We are grateful for and in awe of high-tech innovations that have improved diagnostic testing and treatments. Technological advances have changed how we diagnose and treat diseases, which has resulted in people living longer and in some instances being cured. What can get overlooked when dazzled by shiny objects is the process by which thoughtful and informed decisions about care are made. This interactive communication process remains in the domain of low-tech. Without clear communication, it would be difficult for a patient to understand their health status and risks and benefits of treatment choices, which could lead to unintended and regrettable consequences.
So how does one educate patients in health literacy and communication skills?
I guess you can say I tried to answer that question in the late 1990’s by creating Writing is Good Medicine, a program designed to help cancer patients describe their experiences in facing a serious illness. I would encourage participants to share their writing with the cancer care team. It turned out that issues expressed in a writing exercise often served as “ice-breakers” for candid conversations about side effects of treatment, quality of life considerations, life expectancy and the psychological impact of illness on themselves and loved ones. This low-tech intervention produced valuable information for planning of care.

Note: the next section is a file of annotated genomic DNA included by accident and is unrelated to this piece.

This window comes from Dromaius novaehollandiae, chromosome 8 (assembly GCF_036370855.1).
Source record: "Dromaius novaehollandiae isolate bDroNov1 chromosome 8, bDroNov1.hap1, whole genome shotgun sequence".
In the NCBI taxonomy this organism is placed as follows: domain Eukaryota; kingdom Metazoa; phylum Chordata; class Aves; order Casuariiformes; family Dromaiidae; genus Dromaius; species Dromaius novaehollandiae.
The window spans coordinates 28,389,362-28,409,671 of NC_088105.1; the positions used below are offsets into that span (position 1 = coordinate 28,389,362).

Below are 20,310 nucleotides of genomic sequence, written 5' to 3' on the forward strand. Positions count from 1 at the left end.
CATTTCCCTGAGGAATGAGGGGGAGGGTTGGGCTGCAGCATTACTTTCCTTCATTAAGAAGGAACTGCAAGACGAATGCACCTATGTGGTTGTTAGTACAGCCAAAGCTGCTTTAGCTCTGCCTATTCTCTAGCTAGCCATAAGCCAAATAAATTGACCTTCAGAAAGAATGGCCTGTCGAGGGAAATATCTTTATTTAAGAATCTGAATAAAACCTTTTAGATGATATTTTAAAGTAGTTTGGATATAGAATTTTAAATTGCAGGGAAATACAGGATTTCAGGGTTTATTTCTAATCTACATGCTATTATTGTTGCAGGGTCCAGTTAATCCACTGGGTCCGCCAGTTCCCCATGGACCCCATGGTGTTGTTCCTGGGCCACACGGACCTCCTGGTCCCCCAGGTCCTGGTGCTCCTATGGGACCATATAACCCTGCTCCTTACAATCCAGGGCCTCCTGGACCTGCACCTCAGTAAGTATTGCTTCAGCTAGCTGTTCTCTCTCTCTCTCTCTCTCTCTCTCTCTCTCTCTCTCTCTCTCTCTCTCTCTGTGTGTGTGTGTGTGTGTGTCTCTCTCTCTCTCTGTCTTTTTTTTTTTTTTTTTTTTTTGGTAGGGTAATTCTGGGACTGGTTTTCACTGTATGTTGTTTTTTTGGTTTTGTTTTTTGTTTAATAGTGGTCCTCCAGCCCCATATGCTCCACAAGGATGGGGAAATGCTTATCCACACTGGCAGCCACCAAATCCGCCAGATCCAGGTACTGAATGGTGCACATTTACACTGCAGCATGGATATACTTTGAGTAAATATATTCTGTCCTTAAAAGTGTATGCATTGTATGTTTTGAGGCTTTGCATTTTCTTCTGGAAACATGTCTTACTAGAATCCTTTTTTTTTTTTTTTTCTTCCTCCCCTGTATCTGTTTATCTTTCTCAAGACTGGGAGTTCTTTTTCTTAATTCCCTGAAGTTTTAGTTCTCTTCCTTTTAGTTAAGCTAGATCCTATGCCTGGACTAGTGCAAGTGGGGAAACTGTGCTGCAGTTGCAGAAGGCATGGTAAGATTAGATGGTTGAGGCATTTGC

Writing is Good Medicine was a precursor to the medical humanist model that was launched at Southwestern Vermont Regional Cancer Center in 2003. In that program my medical humanist’s notes documented the patient’s perspective of their illness for the cancer care team. The notes, too, served to open channels of communication.
Fast forward 10 years to developing SpeakSooner: A Patient’s Guide to Difficult Conversations, another low-tech communication tool, whose foundational concepts can be traced back to the Writing is Good Medicine program and medical humanist’s notes. All of these interventions emphasized the patient’s perspective and served to prompt candid conversations with healthcare providers about what may have been misunderstood or unspoken.
So, who among us is going to promote pen and paper?
I would say in the 21st century that writing down and opening conversations about one’s questions and concerns will gain traction as the low-tech tool to help bridge the communication gap and facilitate making informed decisions about care. I’m all in for interventions that prepare patients to place themselves at the center of care.